- May 7, 2021
- Posted by: Megan Shine
- Categories: Exercise, exercise rehab, Gym Training, Low Back Pain, physio, sports physio
CORE EXERCISES A THING OF THE PAST
Witten by Megan Shine
Physiotherapist and Exercise and Sport Scientist
Do you spend hours tirelessly doing ab crunches and planks to no avail? You may feel the muscle ‘burn’ however is this actually the best way to strengthen your abdominal muscles?
Your abdominal muscles play a vital role in stabilising the core by stiffening the torso and transferring energy from the legs to the upper body, utilising our anterior and posterior oblique sling systems (refer to blog on this topic). In conjunction with this there is evidence that better core strength can lead to reduced low back pain and improve sports performance. This is because having a strong ‘core’ equates to a greater muscle activation rate and rate of force production of the abdominal muscles. In conjunction, higher rates of type II muscle fibres (fast twitch) are recruited, of which have a greater hypertrophy capacity than type I (slow twitch).
There are two approaches to abdominal and core-based strength.
- isometrically (static hold) and in isolation
- dynamically in a functional movement pattern
The plank is an example of an isolated abdominal exercise performed with variations in duration and unstable surfaces. However isometric, single-muscle, and isolated core exercises from a prone position may not transfer effectively to the predominately erect dynamic activities of daily living and sports performance.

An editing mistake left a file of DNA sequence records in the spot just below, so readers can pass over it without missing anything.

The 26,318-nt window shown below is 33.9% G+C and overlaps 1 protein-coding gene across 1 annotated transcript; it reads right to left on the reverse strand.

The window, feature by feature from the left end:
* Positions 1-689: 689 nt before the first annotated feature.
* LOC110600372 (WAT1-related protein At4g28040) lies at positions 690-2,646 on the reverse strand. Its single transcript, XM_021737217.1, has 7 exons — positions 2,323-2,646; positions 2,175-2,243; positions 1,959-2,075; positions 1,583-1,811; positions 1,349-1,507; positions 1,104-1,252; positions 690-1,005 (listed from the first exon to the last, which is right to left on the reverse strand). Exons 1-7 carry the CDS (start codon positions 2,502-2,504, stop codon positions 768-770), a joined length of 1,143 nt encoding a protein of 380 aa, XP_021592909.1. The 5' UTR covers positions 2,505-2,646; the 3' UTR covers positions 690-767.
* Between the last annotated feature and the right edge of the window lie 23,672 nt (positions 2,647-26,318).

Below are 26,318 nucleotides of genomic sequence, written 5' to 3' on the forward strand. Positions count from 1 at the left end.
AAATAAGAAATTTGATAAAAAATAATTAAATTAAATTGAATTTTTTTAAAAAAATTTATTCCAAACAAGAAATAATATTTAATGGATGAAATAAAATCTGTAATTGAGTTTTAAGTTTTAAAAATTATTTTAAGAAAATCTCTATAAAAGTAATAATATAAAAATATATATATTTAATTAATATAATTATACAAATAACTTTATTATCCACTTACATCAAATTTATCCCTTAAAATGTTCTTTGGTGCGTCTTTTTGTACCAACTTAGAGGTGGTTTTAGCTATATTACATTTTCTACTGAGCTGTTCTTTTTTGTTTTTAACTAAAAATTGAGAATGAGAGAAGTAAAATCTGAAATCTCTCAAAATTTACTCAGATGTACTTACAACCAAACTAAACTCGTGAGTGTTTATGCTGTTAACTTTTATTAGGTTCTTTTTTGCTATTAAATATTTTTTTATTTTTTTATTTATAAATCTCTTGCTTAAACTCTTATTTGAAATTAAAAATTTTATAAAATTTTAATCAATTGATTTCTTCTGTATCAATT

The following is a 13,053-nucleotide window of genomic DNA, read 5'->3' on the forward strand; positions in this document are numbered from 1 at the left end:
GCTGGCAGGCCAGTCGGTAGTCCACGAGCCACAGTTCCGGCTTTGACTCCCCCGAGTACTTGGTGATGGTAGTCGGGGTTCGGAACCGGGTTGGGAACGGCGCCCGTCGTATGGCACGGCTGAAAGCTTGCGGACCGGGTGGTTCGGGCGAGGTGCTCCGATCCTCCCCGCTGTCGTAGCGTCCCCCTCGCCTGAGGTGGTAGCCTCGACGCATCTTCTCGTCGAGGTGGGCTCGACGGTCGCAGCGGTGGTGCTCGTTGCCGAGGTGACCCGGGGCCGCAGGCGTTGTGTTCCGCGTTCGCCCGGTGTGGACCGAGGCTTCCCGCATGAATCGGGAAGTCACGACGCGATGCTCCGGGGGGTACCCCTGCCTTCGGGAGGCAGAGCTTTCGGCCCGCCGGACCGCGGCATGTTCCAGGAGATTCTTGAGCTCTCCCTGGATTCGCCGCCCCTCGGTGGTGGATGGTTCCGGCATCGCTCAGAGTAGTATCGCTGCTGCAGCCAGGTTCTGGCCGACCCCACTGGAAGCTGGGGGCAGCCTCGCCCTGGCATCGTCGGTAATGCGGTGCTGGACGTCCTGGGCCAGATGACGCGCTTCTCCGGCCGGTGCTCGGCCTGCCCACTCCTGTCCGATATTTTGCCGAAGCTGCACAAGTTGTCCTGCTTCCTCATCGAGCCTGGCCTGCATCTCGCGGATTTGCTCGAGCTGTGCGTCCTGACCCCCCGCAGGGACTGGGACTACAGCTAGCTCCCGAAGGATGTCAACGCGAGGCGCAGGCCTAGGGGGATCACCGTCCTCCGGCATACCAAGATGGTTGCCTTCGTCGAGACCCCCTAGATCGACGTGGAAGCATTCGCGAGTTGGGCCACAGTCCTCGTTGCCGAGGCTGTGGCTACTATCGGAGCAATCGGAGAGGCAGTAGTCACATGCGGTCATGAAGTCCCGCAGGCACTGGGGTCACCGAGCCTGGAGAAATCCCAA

While an example of a dynamic functional exercise using the core muscles for support is the squat or deadlift. These dynamic multi-joint resistance-training exercises integrate and mimic core muscle activation that is similar to the activation patterns in sports and daily activities. Resulting in better transference of strength and motor control to functional tasks thought our day.
A study done in 2018 compared core muscle activation during a prone bridge (plank) until failure and 6-RM back squats. As seen in the graph below, the squatting group had increased erector spinae activation (back muscle) and similar rectus abdominis and external oblique (abdominal muscles) activation as the prone bridge, interestingly the longer the exercises was performed the abdominal muscles reduced in activation while those performing the squats had an increase in muscle activation during the exercise. The activation patterns are similar, however the squat and deadlift are movement patterns that have superior transference to activities carried out daily opposed to exercises where the core muscles are activated in isolation which does not mimic movements in sport or daily living activities.
At Move Physiotherapy we recommend targeting core muscles through integrated high-intensity, and load functional exercises such as the squat instead of an isolated and isometric core exercise. This approach will improve injury prevention, and improve sport specific performance, while improving your capacity to complete daily tasks.
Figure 1: muscle activity of erector spinae, rectus abdominis and external oblique, at the start, middle and end of the 6-RM squat and prone bridge.
Roth R, Donath L, Zahner L, Faude O. Muscle Activation and Performance During Trunk Strength Testing in High-Level Female and Male Football Players. Journal of Applied Biomechanics. 2016;32:241–247.
ACSM. American College of Sports Medicine position stand. Progression models in resistance training for healthy adults. Medical Science Sports Exercise Journal. 2009;41:687–708.
Comfort P, Pearson SJ, Mather D. An electromyographical comparison of trunk muscle activity during isometric trunk and dynamic strengthening exercises. Journal of Strength Conditioning Res. 2011;25:149–154.
Tillaar, R., & Saeterbakken, A., (2018), Comparison of Core Muscle Activation Between a Prone Bridge and 6-RM Back Squats, Journal of Human Kinetics (62): 43-53, Doi: 10.1515/hukin-2017-017643 Section I – Kinesiology